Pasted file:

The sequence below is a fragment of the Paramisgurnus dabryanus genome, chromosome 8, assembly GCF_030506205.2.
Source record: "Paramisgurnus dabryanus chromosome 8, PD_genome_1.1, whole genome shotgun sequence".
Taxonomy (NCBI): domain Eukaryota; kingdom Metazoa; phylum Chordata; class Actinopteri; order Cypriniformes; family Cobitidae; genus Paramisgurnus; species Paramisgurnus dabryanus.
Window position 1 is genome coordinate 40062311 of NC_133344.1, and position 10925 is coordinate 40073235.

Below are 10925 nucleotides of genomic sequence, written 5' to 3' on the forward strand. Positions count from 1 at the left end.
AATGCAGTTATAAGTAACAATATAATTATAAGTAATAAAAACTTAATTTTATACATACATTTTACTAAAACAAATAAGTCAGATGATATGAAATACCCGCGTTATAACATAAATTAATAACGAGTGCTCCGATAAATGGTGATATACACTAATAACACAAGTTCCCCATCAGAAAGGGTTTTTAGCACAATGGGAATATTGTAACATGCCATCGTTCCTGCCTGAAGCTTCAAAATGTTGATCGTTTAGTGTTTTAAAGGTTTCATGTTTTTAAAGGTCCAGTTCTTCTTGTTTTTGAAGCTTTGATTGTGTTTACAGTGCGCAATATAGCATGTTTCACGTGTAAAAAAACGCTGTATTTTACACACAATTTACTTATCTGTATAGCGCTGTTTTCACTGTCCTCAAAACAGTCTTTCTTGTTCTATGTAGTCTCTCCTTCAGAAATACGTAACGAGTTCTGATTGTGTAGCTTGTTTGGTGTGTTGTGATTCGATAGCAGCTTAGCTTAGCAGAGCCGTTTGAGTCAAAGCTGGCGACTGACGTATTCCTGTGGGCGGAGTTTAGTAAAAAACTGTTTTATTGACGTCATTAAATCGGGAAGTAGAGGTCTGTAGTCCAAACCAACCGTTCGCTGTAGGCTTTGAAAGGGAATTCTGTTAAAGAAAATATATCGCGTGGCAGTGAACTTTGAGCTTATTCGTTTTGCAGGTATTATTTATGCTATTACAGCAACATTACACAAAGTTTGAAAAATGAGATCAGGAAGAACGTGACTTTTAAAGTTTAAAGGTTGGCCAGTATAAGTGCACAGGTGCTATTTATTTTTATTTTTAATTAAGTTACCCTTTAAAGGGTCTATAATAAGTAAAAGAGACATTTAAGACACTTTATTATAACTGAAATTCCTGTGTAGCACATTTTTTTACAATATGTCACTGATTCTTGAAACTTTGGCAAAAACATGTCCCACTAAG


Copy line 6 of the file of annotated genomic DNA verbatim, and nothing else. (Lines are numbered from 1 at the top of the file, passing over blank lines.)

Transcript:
AATGCAGTTATAAGTAACAATATAATTATAAGTAATAAAAACTTAATTTTATACATACATTTTACTAAAACAAATAAGTCAGATGATATGAAATACCCGCGTTATAACATAAATTAATAACGAGTGCTCCGATAAATGGTGATATACACTAATAACACAAGTTCCCCATCAGAAAGGGTTTTTAGCACAATGGGAATATTGTAACATGCCATCGTTCCTGCCTGAAGCTTCAAAATGTTGATCGTTTAGTGTTTTAAAGGTTTCATGTTTTTAAAGGTCCAGTTCTTCTTGTTTTTGAAGCTTTGATTGTGTTTACAGTGCGCAATATAGCATGTTTCACGTGTAAAAAAACGCTGTATTTTACACACAATTTACTTATCTGTATAGCGCTGTTTTCACTGTCCTCAAAACAGTCTTTCTTGTTCTATGTAGTCTCTCCTTCAGAAATACGTAACGAGTTCTGATTGTGTAGCTTGTTTGGTGTGTTGTGATTCGATAGCAGCTTAGCTTAGCAGAGCCGTTTGAGTCAAAGCTGGCGACTGACGTATTCCTGTGGGCGGAGTTTAGTAAAAAACTGTTTTATTGACGTCATTAAATCGGGAAGTAGAGGTCTGTAGTCCAAACCAACCGTTCGCTGTAGGCTTTGAAAGGGAATTCTGTTAAAGAAAATATATCGCGTGGCAGTGAACTTTGAGCTTATTCGTTTTGCAGGTATTATTTATGCTATTACAGCAACATTACACAAAGTTTGAAAAATGAGATCAGGAAGAACGTGACTTTTAAAGTTTAAAGGTTGGCCAGTATAAGTGCACAGGTGCTATTTATTTTTATTTTTAATTAAGTTACCCTTTAAAGGGTCTATAATAAGTAAAAGAGACATTTAAGACACTTTATTATAACTGAAATTCCTGTGTAGCACATTTTTTTACAATATGTCACTGATTCTTGAAACTTTGGCAAAAACATGTCCCACTAAG